Official Report (Hansard)

Session: 2012/2013

Date: Thursday, 11 April 2013

Committee for Culture, Arts and Leisure

Investigation into Consistency in Child Protection across the CAL Remit: Local Government Briefing

The Chairperson: I welcome you to our Committee meeting this morning.  As you know, we are undertaking an investigation into child protection across the remit of the Department of Culture, Arts and Leisure.  If you are content, please give us an opening statement, and members will follow up with some questions.

Mr Derek McCallan (Northern Ireland Local Government Association): Thanks very much, Chair, for your Committee's invitation to give evidence.  As you know, the Northern Ireland Local Government Association (NILGA) responded to your request in early February, and we are still in the process of putting together a collation document containing recommendations related to the investigation, which councils certainly support.

In order to materially advance matters today, my senior practitioner colleagues Liam Hannaway, chair of the Society of Local Authority Chief Executives (SOLACE), and Brendan Courtney, who represents chief leisure officers, will concisely comment on two specific issues that are very relevant to the investigation.  The first is the strategic, statutory integrated body:  the Safeguarding Board.  We then want to give some indication, again concisely, of the responses that we received about the operation of Leisurewatch in councils.  If that is OK, I will hand over to Liam, who will deal with the Safeguarding Board.

Mr Liam Hannaway (Society of Local Authority Chief Executives): I just want to highlight a couple of points.  First, as you will be aware, SOLACE is represented on the Safeguarding Board for Northern Ireland, which represents the public sector's integrated approach to looking at the whole issue of safeguarding.  Local government is represented on the board, which includes other representatives of the various public sector bodies, along with private practitioners such as GPs and children's organisations such as Children in Northern Ireland, Barnardo's, etc.  We also have two senior managers who sit on the local panels at the regional level.  So local government is very much plugged into the whole safeguarding policy and strategy in Northern Ireland.

Secondly, local government takes its commitment to safeguarding extremely seriously.  Right across the sector, whether it is leisure, community services or community safety, we have a lot of involvement with children.  Our safeguarding policy is, therefore, extremely important in our organisations, and we look at various policies to ensure that safeguarding measures are in place.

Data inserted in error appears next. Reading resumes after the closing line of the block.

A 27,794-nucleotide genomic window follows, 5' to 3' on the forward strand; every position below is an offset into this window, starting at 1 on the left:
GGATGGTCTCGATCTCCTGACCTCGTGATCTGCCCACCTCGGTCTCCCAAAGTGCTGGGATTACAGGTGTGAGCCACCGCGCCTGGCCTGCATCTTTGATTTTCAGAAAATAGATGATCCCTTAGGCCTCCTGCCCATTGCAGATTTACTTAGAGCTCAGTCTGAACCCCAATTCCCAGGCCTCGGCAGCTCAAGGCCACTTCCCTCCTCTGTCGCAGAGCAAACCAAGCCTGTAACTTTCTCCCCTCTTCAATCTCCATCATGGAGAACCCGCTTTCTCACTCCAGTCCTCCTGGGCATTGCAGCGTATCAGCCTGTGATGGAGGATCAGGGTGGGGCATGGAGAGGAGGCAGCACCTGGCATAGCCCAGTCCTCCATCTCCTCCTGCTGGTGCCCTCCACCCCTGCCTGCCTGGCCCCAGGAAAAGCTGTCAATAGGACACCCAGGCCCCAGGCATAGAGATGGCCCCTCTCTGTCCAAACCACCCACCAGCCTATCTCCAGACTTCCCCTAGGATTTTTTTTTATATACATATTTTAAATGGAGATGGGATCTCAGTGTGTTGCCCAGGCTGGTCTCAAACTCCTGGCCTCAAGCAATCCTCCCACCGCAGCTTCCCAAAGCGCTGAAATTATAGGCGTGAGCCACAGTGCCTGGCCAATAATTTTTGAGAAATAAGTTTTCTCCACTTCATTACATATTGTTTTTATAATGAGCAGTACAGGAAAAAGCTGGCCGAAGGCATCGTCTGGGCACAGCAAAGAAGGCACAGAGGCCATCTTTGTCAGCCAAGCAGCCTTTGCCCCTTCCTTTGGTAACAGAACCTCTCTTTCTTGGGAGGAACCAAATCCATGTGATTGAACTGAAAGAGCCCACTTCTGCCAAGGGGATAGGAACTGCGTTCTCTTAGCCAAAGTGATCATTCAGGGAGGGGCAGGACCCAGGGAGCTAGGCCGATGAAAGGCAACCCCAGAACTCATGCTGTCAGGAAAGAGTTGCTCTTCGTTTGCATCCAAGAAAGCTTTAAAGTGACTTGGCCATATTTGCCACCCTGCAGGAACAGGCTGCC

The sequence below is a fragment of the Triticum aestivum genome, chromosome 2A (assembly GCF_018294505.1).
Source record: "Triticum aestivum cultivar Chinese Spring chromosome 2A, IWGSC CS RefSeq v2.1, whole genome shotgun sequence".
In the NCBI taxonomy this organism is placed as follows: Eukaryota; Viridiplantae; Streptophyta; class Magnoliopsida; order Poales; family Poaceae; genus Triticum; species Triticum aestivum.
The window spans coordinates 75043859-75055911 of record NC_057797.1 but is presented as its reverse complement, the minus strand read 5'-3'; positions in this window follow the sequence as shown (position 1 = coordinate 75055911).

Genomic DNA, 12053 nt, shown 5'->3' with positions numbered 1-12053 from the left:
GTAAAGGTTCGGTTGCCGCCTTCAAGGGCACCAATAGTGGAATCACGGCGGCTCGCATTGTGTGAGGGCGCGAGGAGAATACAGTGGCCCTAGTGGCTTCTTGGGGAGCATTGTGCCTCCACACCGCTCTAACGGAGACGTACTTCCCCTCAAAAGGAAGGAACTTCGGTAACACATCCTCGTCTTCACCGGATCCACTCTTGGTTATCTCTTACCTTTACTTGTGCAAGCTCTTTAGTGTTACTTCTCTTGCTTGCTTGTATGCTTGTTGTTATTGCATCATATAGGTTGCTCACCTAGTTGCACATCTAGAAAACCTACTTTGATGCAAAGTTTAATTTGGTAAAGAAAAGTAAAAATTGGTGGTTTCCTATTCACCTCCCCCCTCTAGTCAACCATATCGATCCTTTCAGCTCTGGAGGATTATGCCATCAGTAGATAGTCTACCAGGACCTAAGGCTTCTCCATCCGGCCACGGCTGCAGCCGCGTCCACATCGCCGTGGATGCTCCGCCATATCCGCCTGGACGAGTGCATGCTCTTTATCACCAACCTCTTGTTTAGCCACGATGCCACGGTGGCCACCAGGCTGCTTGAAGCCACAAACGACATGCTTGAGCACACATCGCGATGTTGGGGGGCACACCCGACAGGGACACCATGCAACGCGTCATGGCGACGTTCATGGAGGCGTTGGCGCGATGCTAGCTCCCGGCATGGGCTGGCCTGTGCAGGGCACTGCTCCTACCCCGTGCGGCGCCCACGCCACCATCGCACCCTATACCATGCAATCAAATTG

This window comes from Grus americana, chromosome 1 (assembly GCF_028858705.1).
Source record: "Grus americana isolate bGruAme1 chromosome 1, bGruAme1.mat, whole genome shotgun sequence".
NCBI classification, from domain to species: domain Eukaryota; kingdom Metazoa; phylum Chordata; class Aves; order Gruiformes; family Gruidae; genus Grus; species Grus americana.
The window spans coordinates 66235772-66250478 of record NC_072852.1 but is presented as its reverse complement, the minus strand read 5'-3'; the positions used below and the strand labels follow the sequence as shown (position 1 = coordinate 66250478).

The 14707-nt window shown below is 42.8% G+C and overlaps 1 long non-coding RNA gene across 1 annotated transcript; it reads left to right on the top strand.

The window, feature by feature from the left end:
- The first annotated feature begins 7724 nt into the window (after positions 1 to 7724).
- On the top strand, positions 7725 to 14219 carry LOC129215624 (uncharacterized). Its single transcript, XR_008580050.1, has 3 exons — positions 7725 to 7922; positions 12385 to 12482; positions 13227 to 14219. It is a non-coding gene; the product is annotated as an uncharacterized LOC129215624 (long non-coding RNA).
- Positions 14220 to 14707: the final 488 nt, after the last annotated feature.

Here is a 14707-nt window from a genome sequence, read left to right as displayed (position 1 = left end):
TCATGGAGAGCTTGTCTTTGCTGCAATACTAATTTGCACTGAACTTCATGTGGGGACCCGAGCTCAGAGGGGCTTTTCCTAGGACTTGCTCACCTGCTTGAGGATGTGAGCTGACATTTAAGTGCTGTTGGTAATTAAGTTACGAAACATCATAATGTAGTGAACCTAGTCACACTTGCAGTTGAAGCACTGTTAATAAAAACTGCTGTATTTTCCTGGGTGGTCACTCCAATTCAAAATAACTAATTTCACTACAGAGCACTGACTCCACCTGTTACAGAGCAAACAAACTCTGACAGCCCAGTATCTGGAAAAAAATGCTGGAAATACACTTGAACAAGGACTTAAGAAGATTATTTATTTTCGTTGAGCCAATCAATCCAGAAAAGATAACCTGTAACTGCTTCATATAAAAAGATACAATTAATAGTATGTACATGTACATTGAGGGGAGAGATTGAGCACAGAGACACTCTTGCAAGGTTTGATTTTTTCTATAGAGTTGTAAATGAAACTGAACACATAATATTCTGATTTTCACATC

I can speak only on behalf of Banbridge District Council, of which I am the chief executive.  We are a member of Leisurewatch.  Indeed, I think that the vast majority of councils — Brendan will pick up on this and give you some detail later — are tied into Leisurewatch.  Irrespective of whether councils are involved in Leisurewatch, they will have regard for safeguarding and have safeguarding policies in place. 

The third thing that I really want to highlight is the hiring of council facilities.  A number of councils have followed Banbridge District Council's example, because it is very good practice.  When a group hires a facility, we check its child protection policy, which it must provide.  It must also ensure that coaches and the people using the facilities have been subject to Access NI checks.  Indeed, when we enter into a lease for extended use of our facilities, we will follow up on things such as insurance and child protection policies to ensure that the people using our facilities have those in place. 

That is that all I want to say at this stage.  I will pass over to Brendan, who will pick up on the specifics of Leisurewatch.

Mr Brendan Courtney (Lisburn City Council): I will give some brief background on Leisurewatch and our role in it.  Lisburn City Council has carried out some research across councils.  At the minute, we have received 16 replies to our initial questionnaire and, of those 16, 13 councils have informed us that they are members of Leisurewatch.

One of the key elements of Leisurewatch is that there is training for 80% of front line staff, year on year.  There is also an external mystery visit, which is very important.  During a mystery visit, someone will come to a centre and behave in what would be viewed as a slightly unusual manner.  What that person wants to see is our staff challenging and asking them what they are there for and what they are doing, and if we have any concerns, we will refer them to Leisurewatch.  That is very positive from our perspective because it keeps staff on their toes and makes sure that they are vigilant at all times.  It also helps us to build public confidence in how we handle such situations.  The fact that the PR and the posters for Leisurewatch are up around our buildings means that people know that the council takes the issue seriously.